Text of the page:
Bench Depth Chart (in order) v1.0
Point Guards: Elfrid Payton/Kadeem Allen; guard/wing combos: R.J. Barrett/Allonzo Trier/Frank Ntilikina; wings: Kevin Knox/Ignas Brazdeikis; bigs: Julius Randle/Bobby Portis/Marcus Morris
The theory here is to get the veterans involved early by starting them, and thus set the standard for competitiveness high every night for the young players off the bench. The first guys off the pine would be the most talented, in order to gas player development.
Or, Fizdale could go the opposite direction, and feature youth while limiting the vets’ roles:
Starting Lineup v2.0
Dennis Smith Jr., R.J. Barrett, Kevin Knox, Julius Randle, Mitchell Robinson
(Note: in virtually any scenario, it’s hard to imagine the Knicks not starting Robinson or Smith Jr.)
Bench Depth Chart (in order) v2.0
Point Guards: Elfrid Payton/Kadeem Allen; guard/wing combos: Wayne Ellington/Allonzo Trier/Frank Ntilikina; wings: Ignas Brazdeikis/Reggie Bullock; bigs: Bobby Portis/Taj Gibson/Marcus Morris
This is the high-risk, high-reward play. For an 11-year pro like Taj Gibson, nine minutes a game is just not enough. If the younger players ahead of him (e.g. Julius Randle and Bobby Portis) perform well, he might accept his role, and maybe even become a valuable mentor. But if such an experiment were to go south, you can throw all of that out the window.
Most Knicks fans want to see the second lineup. It’s sexier. It’s more 2K-friendly. It has more upside than the former, and if all breaks right, it would lead to massive internal player development.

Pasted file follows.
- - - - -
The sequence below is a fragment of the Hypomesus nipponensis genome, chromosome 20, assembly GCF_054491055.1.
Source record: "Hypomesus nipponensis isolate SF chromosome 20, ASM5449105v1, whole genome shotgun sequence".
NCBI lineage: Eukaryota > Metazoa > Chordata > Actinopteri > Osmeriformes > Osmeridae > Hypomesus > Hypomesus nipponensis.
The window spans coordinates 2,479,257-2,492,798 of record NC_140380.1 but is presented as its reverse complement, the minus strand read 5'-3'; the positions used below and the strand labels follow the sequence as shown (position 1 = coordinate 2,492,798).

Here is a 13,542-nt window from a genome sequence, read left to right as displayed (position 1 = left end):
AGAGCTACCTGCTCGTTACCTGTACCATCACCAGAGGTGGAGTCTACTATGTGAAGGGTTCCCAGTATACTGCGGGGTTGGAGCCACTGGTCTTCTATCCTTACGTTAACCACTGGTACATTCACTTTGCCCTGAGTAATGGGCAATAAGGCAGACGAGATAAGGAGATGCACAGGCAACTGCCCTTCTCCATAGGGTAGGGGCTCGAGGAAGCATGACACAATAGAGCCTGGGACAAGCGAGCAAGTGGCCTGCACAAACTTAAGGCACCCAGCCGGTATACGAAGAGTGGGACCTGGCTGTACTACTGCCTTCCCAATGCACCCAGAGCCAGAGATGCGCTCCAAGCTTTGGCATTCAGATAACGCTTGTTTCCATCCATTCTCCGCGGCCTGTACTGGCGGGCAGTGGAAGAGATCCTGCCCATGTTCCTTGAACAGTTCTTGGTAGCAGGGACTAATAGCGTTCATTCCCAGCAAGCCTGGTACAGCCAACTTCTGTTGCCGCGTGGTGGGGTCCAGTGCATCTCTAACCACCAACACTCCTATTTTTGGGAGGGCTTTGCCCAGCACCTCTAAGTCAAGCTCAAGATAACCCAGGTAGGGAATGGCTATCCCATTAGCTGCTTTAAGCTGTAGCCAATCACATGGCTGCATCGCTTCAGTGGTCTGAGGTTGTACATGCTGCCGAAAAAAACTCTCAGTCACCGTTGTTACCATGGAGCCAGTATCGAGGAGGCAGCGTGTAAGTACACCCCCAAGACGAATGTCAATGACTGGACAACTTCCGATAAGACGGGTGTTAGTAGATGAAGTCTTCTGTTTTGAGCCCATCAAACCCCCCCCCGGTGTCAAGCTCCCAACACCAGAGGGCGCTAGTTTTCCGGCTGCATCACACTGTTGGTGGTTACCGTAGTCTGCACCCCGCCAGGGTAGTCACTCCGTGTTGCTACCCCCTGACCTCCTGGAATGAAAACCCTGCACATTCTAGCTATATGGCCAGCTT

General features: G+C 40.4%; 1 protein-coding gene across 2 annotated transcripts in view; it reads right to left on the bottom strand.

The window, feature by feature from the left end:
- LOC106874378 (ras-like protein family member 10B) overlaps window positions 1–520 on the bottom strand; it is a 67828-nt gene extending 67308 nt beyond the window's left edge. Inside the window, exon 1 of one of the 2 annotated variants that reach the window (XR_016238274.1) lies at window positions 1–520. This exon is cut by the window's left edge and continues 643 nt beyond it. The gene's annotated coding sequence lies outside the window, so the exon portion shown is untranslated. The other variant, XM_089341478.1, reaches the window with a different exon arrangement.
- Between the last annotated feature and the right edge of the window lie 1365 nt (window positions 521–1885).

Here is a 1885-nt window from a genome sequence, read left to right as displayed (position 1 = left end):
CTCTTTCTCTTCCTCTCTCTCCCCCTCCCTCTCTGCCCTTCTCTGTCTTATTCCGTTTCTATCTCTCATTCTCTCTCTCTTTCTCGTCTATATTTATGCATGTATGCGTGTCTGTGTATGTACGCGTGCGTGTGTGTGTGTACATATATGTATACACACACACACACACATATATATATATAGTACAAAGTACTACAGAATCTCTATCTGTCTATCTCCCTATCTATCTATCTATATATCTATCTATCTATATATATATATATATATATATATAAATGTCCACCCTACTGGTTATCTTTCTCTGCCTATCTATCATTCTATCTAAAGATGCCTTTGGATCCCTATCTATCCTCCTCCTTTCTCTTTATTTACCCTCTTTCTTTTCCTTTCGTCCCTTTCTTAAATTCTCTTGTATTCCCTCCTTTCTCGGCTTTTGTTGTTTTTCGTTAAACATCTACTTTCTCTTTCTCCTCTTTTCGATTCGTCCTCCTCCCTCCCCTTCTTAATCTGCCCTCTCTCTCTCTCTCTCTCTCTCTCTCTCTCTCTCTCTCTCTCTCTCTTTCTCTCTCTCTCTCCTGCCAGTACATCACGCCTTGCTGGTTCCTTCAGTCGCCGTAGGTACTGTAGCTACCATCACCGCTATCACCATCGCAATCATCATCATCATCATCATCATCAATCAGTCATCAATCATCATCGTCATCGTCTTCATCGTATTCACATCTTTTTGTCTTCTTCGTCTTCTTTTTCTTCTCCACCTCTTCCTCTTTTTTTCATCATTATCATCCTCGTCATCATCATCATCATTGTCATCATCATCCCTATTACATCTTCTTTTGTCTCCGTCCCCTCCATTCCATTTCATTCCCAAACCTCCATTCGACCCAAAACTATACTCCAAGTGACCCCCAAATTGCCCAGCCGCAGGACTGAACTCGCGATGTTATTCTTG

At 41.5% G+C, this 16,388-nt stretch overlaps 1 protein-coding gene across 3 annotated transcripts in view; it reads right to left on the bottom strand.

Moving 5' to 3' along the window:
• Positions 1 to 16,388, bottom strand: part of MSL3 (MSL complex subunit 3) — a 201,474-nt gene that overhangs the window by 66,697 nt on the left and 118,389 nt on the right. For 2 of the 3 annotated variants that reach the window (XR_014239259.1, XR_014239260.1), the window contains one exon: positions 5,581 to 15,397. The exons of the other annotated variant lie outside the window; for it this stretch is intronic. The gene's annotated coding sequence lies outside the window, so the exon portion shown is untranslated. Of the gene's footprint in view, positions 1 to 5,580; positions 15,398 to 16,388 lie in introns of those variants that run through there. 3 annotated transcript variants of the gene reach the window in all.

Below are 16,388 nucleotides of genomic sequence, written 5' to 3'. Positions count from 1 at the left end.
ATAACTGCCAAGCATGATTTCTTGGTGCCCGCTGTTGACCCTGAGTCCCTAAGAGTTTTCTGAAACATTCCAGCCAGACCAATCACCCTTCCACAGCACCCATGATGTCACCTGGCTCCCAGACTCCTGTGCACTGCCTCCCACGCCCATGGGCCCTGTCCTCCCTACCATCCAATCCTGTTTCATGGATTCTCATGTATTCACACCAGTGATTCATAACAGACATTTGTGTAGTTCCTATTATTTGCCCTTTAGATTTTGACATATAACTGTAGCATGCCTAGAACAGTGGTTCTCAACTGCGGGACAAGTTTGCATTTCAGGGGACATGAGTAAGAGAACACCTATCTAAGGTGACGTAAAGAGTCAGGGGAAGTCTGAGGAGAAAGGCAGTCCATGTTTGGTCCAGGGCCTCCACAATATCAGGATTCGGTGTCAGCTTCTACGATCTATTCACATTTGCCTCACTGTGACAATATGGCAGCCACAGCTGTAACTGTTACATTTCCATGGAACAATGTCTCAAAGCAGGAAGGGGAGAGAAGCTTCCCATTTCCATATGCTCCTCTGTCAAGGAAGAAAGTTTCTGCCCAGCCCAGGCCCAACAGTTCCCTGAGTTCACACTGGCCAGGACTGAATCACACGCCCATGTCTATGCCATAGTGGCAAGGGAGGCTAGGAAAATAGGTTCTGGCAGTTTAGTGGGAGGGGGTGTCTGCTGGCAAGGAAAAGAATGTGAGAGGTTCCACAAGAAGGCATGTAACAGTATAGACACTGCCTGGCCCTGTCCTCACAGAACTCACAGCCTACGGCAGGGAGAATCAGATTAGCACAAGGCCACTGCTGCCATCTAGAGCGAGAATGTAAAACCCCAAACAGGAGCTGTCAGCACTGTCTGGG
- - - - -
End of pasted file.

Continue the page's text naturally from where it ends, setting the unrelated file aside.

It’s also fragile, and could end in disaster. Are the Knicks ready for another season from hell, just because Fizdale won’t start Gibson or Ellington?
Whatever Fizdale does, he can’t bounce around between starting lineups like he did last season, when the team was in prime position to welcome experimentation. This season will require fortitude, and the ability to weather the storm this potentially radioactive group presents.
It’s worth mentioning that these dynamics are nigh-impossible to ace.
A great coach might be able to do it on a contender. At the heart of such teams is a communal hunger to get a kiss from the “Larry O.B.,” as one recent Finals MVP called it.
On a team that cannot possibly aspire to win a ‘chip at the end of the season, it becomes a lot harder to bring old and young together for a common cause. There is no preseason panacea, no team-bonding night out at Le Bain, no “kumbaya” dinner at Momofuku Ko to bridge the eventual tension between players on different timelines.
Fizdale will have to figure it out on the fly. It’s part of the job.
Heading into the summer, the Knicks wanted to enter win-now mode. No one denies that Durant and Irving were top-priority targets.
But they’re across the Brooklyn Bridge now, and the Knicks will have to do with what they have. The front office gave Fizdale a difficult, but promising hand to play.
We’ll see what he can do with it.